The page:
We are pretty relaxed around here about all things academic. We loosely follow the Waldorf early education model and so have done absolutely no formal introduction of letters or numbers with Silas; saving those things for a few years down the road and instead focusing on open-ended play and motor skills development. So, imagine my surprise when Silas started showing a very intense interest in writing. He "writes" things all the time, on his easel, on scratch paper, on whatever he can find. Sometimes he writes directions to various locations around town. Sometimes he makes lists of what to get at the store. And sometimes he writes letters to grandma, dictating what he's writing the entire time. I guess I shouldn't be so surprised. He sees the communicative power of writing every day; why wouldn't he want to get in on that action?
While we do consider ourselves pretty Waldorf-y, I have no interest in being a purist and I always promised myself that when it came to reading and writing (as with everything else) I would follow Silas' lead. I would not push him to learn, but I also wouldn't discourage him if he showed an interest. He started making "M's" and then asked how to make "O's". It was when he started tracing on the table top to "write" with his finger that I knew it was time to introduce the salt tray.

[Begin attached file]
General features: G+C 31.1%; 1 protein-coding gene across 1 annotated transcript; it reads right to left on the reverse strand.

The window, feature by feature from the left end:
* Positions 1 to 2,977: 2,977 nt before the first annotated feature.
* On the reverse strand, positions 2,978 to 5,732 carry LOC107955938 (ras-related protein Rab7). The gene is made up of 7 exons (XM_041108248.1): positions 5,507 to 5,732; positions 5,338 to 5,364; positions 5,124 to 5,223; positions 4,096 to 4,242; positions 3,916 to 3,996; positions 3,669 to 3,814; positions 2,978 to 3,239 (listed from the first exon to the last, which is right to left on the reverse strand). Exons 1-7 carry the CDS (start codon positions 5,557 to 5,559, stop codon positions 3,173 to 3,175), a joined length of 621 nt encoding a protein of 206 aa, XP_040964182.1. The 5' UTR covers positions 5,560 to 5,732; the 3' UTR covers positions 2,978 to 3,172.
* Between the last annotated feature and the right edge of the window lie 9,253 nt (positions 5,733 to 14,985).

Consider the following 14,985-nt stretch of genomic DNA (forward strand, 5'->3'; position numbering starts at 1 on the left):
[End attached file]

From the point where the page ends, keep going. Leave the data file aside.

This is just a small wooden tray filled with salt that he can use his finger to trace in. You could also use very fine sand. It creates a sensory experience and helps to connect the abstract act of making shapes with meaning to the concrete action of using his body to make those shapes. Right now we're not doing letters, but starting with some lines and shapes as a pre-writing exercise, using some laminated cards that I made as a guide.
I have to say, Silas was smitten with this project from the get-go. He was really excited and wanted to do each of the cards multiple times. There is definitely a progression in difficulty between the shapes. The "wave" line in the first picture was one of the hardest, but he didn't seem discouraged, only aware that he was struggling. After attempting the harder cards, he set them aside and went back to the simpler shapes, which were a better match for his ability.